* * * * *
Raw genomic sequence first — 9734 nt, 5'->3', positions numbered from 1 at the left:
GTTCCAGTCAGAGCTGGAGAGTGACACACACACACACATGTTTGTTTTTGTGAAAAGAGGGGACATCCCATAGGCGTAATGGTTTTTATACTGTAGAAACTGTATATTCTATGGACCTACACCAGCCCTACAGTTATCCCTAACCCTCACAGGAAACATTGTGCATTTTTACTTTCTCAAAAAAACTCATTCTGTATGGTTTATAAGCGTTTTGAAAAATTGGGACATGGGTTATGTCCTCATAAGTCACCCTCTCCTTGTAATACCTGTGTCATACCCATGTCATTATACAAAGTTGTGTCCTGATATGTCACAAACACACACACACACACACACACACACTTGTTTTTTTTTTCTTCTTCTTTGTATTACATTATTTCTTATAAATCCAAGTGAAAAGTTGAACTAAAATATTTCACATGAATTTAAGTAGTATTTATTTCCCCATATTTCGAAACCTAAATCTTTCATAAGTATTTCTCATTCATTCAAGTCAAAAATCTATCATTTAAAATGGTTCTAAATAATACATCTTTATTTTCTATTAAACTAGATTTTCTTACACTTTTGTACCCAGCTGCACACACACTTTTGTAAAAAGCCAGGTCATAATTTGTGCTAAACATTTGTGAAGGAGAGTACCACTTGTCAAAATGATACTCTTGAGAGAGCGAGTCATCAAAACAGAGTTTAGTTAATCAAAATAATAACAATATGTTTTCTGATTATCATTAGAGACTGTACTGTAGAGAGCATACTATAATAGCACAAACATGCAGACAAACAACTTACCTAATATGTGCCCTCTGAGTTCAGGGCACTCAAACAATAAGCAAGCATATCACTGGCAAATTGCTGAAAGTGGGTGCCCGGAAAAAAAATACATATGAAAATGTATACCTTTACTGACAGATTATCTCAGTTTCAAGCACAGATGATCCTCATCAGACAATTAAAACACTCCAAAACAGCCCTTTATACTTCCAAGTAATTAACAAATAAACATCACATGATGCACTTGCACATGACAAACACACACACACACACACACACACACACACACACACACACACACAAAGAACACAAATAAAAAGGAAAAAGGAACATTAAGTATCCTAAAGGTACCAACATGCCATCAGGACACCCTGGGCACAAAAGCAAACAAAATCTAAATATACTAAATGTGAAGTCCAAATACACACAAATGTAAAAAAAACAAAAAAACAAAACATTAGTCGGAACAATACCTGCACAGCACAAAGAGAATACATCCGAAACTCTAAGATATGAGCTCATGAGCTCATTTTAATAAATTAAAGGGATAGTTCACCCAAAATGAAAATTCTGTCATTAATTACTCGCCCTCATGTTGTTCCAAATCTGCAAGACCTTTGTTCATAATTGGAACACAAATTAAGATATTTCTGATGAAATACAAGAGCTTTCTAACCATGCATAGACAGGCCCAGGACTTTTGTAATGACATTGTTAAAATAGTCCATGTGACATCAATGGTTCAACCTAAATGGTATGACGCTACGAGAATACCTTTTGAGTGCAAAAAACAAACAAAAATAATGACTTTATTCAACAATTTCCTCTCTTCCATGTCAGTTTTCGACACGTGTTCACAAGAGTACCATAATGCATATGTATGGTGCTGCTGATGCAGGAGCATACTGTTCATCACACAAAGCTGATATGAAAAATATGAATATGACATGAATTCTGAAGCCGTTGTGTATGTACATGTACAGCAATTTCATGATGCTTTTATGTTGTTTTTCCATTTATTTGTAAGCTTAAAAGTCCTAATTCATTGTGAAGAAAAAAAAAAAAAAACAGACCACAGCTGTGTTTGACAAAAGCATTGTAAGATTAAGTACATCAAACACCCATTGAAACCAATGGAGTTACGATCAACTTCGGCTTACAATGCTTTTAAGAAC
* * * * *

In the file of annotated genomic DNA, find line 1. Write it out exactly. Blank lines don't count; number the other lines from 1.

Raw genomic sequence first — 9734 nt, 5'->3', positions numbered from 1 at the left: